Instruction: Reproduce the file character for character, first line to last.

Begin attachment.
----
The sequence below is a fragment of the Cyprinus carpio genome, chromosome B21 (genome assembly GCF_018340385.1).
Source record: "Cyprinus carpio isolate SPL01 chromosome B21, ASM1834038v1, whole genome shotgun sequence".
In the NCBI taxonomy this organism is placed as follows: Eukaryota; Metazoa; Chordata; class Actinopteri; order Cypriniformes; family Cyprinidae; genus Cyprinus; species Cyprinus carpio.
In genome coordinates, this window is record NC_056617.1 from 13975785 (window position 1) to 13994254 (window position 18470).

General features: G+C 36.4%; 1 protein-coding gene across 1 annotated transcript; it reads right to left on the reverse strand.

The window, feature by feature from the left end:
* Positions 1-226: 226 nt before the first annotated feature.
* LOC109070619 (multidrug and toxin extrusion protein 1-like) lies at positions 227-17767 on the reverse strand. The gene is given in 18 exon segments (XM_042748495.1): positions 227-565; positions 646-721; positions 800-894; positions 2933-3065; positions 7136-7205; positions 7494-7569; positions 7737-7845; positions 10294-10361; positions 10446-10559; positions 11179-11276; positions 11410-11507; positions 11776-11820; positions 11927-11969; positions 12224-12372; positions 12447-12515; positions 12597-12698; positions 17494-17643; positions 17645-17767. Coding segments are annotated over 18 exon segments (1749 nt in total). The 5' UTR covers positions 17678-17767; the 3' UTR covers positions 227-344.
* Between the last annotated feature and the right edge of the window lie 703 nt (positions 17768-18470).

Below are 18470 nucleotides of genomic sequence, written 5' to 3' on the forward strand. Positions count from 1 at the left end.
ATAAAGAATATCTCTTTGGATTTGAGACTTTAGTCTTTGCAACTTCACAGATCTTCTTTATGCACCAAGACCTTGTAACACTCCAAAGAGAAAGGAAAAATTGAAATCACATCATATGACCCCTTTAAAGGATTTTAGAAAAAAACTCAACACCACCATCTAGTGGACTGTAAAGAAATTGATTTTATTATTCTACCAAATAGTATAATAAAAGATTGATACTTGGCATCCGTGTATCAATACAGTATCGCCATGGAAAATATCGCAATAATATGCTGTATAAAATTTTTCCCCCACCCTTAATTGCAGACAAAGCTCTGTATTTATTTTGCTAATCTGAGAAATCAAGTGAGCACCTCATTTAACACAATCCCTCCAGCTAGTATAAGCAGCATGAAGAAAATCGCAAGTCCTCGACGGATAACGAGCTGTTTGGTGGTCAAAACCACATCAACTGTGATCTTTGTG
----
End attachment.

The sequence below is a fragment of the Cyprinus carpio genome, chromosome B21 (genome assembly GCF_018340385.1).
Source record: "Cyprinus carpio isolate SPL01 chromosome B21, ASM1834038v1, whole genome shotgun sequence".
In the NCBI taxonomy this organism is placed as follows: Eukaryota; Metazoa; Chordata; class Actinopteri; order Cypriniformes; family Cyprinidae; genus Cyprinus; species Cyprinus carpio.
In genome coordinates, this window is record NC_056617.1 from 13975785 (window position 1) to 13994254 (window position 18470).

General features: G+C 36.4%; 1 protein-coding gene across 1 annotated transcript; it reads right to left on the reverse strand.

The window, feature by feature from the left end:
* Positions 1-226: 226 nt before the first annotated feature.
* LOC109070619 (multidrug and toxin extrusion protein 1-like) lies at positions 227-17767 on the reverse strand. The gene is given in 18 exon segments (XM_042748495.1): positions 227-565; positions 646-721; positions 800-894; positions 2933-3065; positions 7136-7205; positions 7494-7569; positions 7737-7845; positions 10294-10361; positions 10446-10559; positions 11179-11276; positions 11410-11507; positions 11776-11820; positions 11927-11969; positions 12224-12372; positions 12447-12515; positions 12597-12698; positions 17494-17643; positions 17645-17767. Coding segments are annotated over 18 exon segments (1749 nt in total). The 5' UTR covers positions 17678-17767; the 3' UTR covers positions 227-344.
* Between the last annotated feature and the right edge of the window lie 703 nt (positions 17768-18470).

Below are 18470 nucleotides of genomic sequence, written 5' to 3' on the forward strand. Positions count from 1 at the left end.
ATAAAGAATATCTCTTTGGATTTGAGACTTTAGTCTTTGCAACTTCACAGATCTTCTTTATGCACCAAGACCTTGTAACACTCCAAAGAGAAAGGAAAAATTGAAATCACATCATATGACCCCTTTAAAGGATTTTAGAAAAAAACTCAACACCACCATCTAGTGGACTGTAAAGAAATTGATTTTATTATTCTACCAAATAGTATAATAAAAGATTGATACTTGGCATCCGTGTATCAATACAGTATCGCCATGGAAAATATCGCAATAATATGCTGTATAAAATTTTTCCCCCACCCTTAATTGCAGACAAAGCTCTGTATTTATTTTGCTAATCTGAGAAATCAAGTGAGCACCTCATTTAACACAATCCCTCCAGCTAGTATAAGCAGCATGAAGAAAATCGCAAGTCCTCGACGGATAACGAGCTGTTTGGTGGTCAAAACCACATCAACTGTGATCTTTGTG